We began our discussion with a puzzle concerning self-knowledge: our avowals appear to be at once epistemically groundless and epistemically privileged. We have argued that recent attempts to capture what is epistemically distinctive about the self-beliefs that avowals represent by appealing to the feature of transparency require treating avowals’ groundlessness as merely apparent. (The inferentialist treats avowals as expressing beliefs that possess their positive epistemic status in virtue of being inferentially grounded in reasons for the self-attributed beliefs. Whereas the reflectivist treats them as expressing beliefs that are rationally justified in virtue of the fact that they make explicit what a subject already—if only tacitly—knows simply by being in the self-attributed state.) In contrast, our aim was to provide an account that both vindicates and explains avowals’ groundlessness without denying that avowals represent second-order beliefs that are especially apt to constitute knowledge. Our proposal here marries the neo-expressivist explanation of avowals’ groundlessness with a virtue-theoretic account of self-knowledge. We’ve argued that the neo-expressivist’s non-epistemic account of avowals’ security helps to locate a distinctive epistemic competence whose exercise can render our avowable self-beliefs—beliefs about our own mental states that we simply ‘find ourselves with’—epistemically virtuous: there is at least indirect evidence that the relevant epistemic competence shares a psychological seat with the expressive capacity we exercise when avowing (which capacity, according to neo-expressivism, explains avowals’ distinctive security). A comprehensive characterization of the psychological seat of this epistemic competence, and so a complete account of what it takes for a subject to exercise the competence, awaits further investigation. However, we hope to have shown here that a virtue-theoretic line of investigation will be well worth the effort of any theorist of self-knowledge who wishes to preserve both the groundlessness of avowals and the idea that they represent beliefs that are especially likely to constitute genuine knowledge of our first-order mental states.37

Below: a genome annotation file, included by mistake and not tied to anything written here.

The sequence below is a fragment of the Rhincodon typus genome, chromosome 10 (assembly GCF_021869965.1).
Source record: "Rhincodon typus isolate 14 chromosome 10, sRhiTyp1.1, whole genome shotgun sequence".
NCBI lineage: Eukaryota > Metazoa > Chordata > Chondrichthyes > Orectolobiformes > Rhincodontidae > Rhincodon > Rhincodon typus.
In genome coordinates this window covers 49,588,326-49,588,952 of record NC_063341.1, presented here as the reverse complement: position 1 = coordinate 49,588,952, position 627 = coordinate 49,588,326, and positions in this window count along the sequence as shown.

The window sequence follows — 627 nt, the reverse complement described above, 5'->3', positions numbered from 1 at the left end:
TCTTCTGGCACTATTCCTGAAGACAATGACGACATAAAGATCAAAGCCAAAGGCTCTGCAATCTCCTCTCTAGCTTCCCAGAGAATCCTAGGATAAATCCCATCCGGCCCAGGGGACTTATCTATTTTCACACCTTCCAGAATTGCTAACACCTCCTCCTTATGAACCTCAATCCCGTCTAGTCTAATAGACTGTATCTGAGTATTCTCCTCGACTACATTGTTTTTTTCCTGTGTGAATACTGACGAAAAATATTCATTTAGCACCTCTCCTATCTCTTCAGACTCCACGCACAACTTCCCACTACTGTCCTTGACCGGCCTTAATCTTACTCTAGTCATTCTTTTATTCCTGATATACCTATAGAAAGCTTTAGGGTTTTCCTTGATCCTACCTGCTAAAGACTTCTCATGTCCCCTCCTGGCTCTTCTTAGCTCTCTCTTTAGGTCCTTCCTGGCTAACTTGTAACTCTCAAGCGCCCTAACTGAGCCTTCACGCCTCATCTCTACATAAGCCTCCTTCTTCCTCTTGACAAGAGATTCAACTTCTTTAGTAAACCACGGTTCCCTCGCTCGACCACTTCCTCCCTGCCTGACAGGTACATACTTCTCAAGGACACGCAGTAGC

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(3) Inner-sense theories, recall, pin the security of avowals and ‘first-person authority’ to the high degree of reliability—even if not Cartesian infallibility—of our faculty of inner perception; and acquaintance theories pin it to the existence of an unmediated relation of direct acquaintance we have to our own current states of mind. For a survey, see Gertler (2011: Ch. 5).
(4) For discussion, see Bar-On (2004: Chs. 4, 8). Following Evans, it seems preferable to speak of transparency-to-the-world as a feature of (some) self-ascriptions of beliefs and other states of mind (that is, second-order judgments on our first-order mental states), rather than speaking—as do some recent authors—of our first-order beliefs (and other states) themselves as enjoying transparency. See Bar-On (2009a).
(6) In (2005: 94), Byrne talks of the ‘epistemic rule’:
BEL If p, believe that you believe that p.
Which he formulates to fit epistemic rules of the general form
R If conditions C obtain, believe that p.
(He considers, for example,
DOORBELL If the doorbell rings, believe that there is someone at the door.
NEWS If the Weekly News reports that p, believe that p.)